Hand & Wrist
Common Hand and Wrist Conditions and Surgical Treatments
Hand surgery is a specialized procedure that may be performed to correct a wide range of diseases, injuries, and defects affecting the function and appearance of the hand. It can be performed for both medical and cosmetic purposes.
The orthopedic hand surgeons on Long Island and at SI Ortho offices will customize your procedure to repair your individual condition and leave your hands looking and feeling their best.
Hand Surgery Procedures
Hand surgery is usually performed under general anesthesia or local anesthesia with sedation, on an outpatient basis. The surgeon will make an incision to access the targeted area. The actual procedure will vary depending on the type and severity of each patient’s individual condition.
Arthritis can occur in any joint, causing swelling, pain, and poor range of motion. There are many types, but osteoarthritis is most common. This is the arthritis that results from wear and tear in joint tissue, either from aging or an injury. Rheumatoid arthritis is another common type, triggered by an immune system reaction.
Corrective hand surgery for rheumatoid arthritis or osteoarthritis is always tailored to the individual patient. Options include joint reconstruction and joint fusion. Fusing the joints restricts movement, but minimizes pain. For severe cases, a wrist or hand joint replacement surgery might be needed.
Carpal Tunnel Surgery
Carpal tunnel syndrome is a common repetitive motion condition. It occurs when the median nerve, which runs down the arm and into the hand, gets compressed. Carpal tunnel causes tingling, numbness, and pain in the forearm and hand.
When conservative treatments—rest, splinting, exercises, injections—no longer provide relief, surgery is an option. Surgeons split a ligament to relieve pressure on the median nerve as it runs through the carpal tunnel. This helps relieve the pain and tingling of carpal tunnel syndrome.
Dupuytren’s Contracture Surgery
Dupuytren’s disease or contracture occurs when the fascia in the palm and fingers thickens and tightens. Fascia is connective tissue under the skin. The tightening pulls fingers in toward the palm, which over time, restricts movement in and use of the hand. The condition causes nodules in the palm or fingers, as well as thickened cords of tissue under the skin.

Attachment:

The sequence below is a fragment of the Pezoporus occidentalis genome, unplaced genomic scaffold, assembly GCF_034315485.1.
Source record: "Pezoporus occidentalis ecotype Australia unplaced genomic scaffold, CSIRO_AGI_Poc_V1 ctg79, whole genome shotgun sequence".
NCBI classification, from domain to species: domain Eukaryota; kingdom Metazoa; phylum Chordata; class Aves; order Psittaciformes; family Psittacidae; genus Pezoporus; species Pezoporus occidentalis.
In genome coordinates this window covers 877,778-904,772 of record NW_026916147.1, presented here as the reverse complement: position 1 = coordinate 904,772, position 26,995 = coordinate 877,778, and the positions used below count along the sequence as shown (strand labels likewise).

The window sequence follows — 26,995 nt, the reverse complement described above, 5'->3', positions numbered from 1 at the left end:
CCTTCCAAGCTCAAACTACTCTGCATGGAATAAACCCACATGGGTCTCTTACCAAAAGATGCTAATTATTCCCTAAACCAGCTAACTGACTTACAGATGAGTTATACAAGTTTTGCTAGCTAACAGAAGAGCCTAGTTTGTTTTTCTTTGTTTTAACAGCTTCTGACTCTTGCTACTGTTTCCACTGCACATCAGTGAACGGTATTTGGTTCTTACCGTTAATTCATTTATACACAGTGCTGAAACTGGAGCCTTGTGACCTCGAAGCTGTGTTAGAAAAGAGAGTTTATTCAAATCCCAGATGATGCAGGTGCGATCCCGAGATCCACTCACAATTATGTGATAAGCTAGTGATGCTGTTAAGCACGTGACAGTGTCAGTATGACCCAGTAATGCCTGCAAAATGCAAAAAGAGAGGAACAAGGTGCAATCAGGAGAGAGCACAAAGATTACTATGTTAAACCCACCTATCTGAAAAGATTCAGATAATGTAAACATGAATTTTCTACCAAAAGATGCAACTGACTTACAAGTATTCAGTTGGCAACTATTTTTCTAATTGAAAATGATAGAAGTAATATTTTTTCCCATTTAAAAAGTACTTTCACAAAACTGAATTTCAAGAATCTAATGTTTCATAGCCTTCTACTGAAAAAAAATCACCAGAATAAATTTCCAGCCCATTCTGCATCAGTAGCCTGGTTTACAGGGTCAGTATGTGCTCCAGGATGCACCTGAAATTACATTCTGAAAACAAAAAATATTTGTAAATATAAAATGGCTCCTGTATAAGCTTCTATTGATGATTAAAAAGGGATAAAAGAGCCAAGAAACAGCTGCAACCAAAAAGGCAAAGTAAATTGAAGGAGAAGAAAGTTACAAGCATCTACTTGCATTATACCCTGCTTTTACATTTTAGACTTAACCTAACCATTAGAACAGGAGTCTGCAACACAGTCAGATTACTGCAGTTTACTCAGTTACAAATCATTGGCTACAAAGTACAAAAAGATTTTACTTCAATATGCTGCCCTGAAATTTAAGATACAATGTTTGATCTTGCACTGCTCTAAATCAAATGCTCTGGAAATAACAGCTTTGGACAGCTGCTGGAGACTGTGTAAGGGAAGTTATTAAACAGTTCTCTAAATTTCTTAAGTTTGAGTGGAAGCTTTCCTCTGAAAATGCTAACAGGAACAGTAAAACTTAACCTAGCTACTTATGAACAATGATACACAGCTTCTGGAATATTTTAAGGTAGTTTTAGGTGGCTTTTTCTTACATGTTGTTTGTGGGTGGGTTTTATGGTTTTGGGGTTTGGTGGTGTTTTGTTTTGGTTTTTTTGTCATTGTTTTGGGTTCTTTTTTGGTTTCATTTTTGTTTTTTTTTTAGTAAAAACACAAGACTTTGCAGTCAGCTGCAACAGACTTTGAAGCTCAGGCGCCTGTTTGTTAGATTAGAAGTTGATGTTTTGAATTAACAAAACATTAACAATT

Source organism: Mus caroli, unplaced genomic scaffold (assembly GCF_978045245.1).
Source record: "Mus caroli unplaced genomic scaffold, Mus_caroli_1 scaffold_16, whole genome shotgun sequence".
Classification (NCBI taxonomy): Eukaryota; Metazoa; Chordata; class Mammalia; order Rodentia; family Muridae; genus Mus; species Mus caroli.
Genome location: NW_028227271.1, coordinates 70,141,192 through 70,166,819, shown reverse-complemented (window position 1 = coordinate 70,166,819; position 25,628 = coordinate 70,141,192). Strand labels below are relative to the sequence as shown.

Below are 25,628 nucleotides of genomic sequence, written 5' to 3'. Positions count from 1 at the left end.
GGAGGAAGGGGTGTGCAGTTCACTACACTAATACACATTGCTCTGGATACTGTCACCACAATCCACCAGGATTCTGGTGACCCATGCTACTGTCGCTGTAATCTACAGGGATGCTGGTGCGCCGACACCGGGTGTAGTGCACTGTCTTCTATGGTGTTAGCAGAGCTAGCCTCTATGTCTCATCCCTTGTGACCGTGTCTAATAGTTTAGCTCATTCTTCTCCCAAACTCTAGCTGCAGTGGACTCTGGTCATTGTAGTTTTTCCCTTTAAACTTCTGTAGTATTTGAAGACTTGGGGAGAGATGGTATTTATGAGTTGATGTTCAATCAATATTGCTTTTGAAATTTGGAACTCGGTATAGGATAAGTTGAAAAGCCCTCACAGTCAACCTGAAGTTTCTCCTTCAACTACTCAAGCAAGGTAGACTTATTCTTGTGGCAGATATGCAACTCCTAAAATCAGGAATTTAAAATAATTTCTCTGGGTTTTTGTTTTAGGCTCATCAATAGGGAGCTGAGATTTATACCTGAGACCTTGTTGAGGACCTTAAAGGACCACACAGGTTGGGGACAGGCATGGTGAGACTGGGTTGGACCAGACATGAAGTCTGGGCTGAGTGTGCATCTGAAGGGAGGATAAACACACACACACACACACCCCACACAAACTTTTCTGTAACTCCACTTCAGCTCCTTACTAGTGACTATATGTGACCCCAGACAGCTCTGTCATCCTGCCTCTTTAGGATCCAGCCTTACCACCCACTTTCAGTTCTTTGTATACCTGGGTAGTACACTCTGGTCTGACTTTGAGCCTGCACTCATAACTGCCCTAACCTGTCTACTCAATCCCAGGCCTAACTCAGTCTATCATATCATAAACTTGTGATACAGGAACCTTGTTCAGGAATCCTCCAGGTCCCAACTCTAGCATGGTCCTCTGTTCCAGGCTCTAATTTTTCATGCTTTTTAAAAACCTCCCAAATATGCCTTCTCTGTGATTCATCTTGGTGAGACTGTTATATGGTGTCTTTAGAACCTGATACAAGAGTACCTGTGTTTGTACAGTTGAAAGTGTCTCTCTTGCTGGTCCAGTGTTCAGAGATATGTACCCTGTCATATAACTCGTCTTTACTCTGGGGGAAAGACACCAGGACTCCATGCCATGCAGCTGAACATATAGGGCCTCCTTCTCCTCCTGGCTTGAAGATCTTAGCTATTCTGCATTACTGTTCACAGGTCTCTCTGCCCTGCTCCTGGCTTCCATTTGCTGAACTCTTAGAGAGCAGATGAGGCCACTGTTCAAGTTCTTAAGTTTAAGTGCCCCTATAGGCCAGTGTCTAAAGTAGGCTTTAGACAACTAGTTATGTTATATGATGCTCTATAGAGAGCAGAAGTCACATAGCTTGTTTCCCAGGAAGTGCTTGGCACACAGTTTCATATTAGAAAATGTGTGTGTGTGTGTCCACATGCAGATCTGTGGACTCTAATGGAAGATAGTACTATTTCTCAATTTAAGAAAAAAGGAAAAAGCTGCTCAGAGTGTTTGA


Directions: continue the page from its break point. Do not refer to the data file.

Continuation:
Surgery for Dupuytren’s aims to reduce the tension in the fascia and restore hand function. This procedure involves separating the thickened, scar-like tissue and cords of fascia to improve range of motion and prevent nerve damage.
Fractures in the hand and fingers are broken bones that can result from trauma including: accidents, sports injuries, or repetitive stress. Even small fractures can cause dysfunction in the hand. The bones are small and line up precisely, so any changes caused by fractures have significant consequences and often require surgery.
Fortunately, most hand fractures can be treated with minimally invasive pinning using local or regional block anesthesia as an outpatient. Surgeons use small pins, plates, and wires to hold bones in the correct position as they heal.
Fingers that lock in a flexed position are known as trigger fingers. These usually are caused by inflammation or swelling around the tendon that flexes the finger. The condition is also called stenosing tenosynovitis. A common cause is a sports injury that puts a lot of force on the finger.
Non-surgical treatment for trigger finger involves rest, splinting, exercises, and a steroid injection to reduce inflammation in the area that is causing the locking. Some patients need trigger release surgery. It involves dividing the tissue that is restricting tendon movement in the finger.
Common Questions About Hand and Wrist Surgery
It’s normal to feel anxious about undergoing any type of surgery, especially one involving the hands you use every day. Your surgeon can answer all your questions to put your mind at ease.
How Painful Is Hand Surgery?
Your surgical team, including an anesthesiologist, will administer anesthesia to be sure you feel no pain during the procedure. Because the hand is sensitive and contains a lot of nerves, you can expect pain after surgery. Your surgeon will suggest or prescribe pain relievers that you can use during recovery.
How Long Is a Wrist Surgery Procedure?
Most wrist and hand surgeries are much faster than patients realize. It could take anywhere from 30 minutes to a few hours, depending on the situation. Most of these procedures are outpatient, meaning you can go home the same day.
Recovery And Results
After hand surgery, patients may experience mild to severe pain. Your doctor will provide you with oral medication to manage pain if needed. The hands will usually need to be immobilized for a few days as they heal. Patients often require a course of physical therapy in order to restore full function and range of motion to the hand.
SI Ortho’s wrist and hand specialists on Long Island include Dr. Kupersmith. He and the rest of the team offer procedures to treat a variety of conditions and injuries. To get in touch with Dr. Kupersmith, request an appointment today.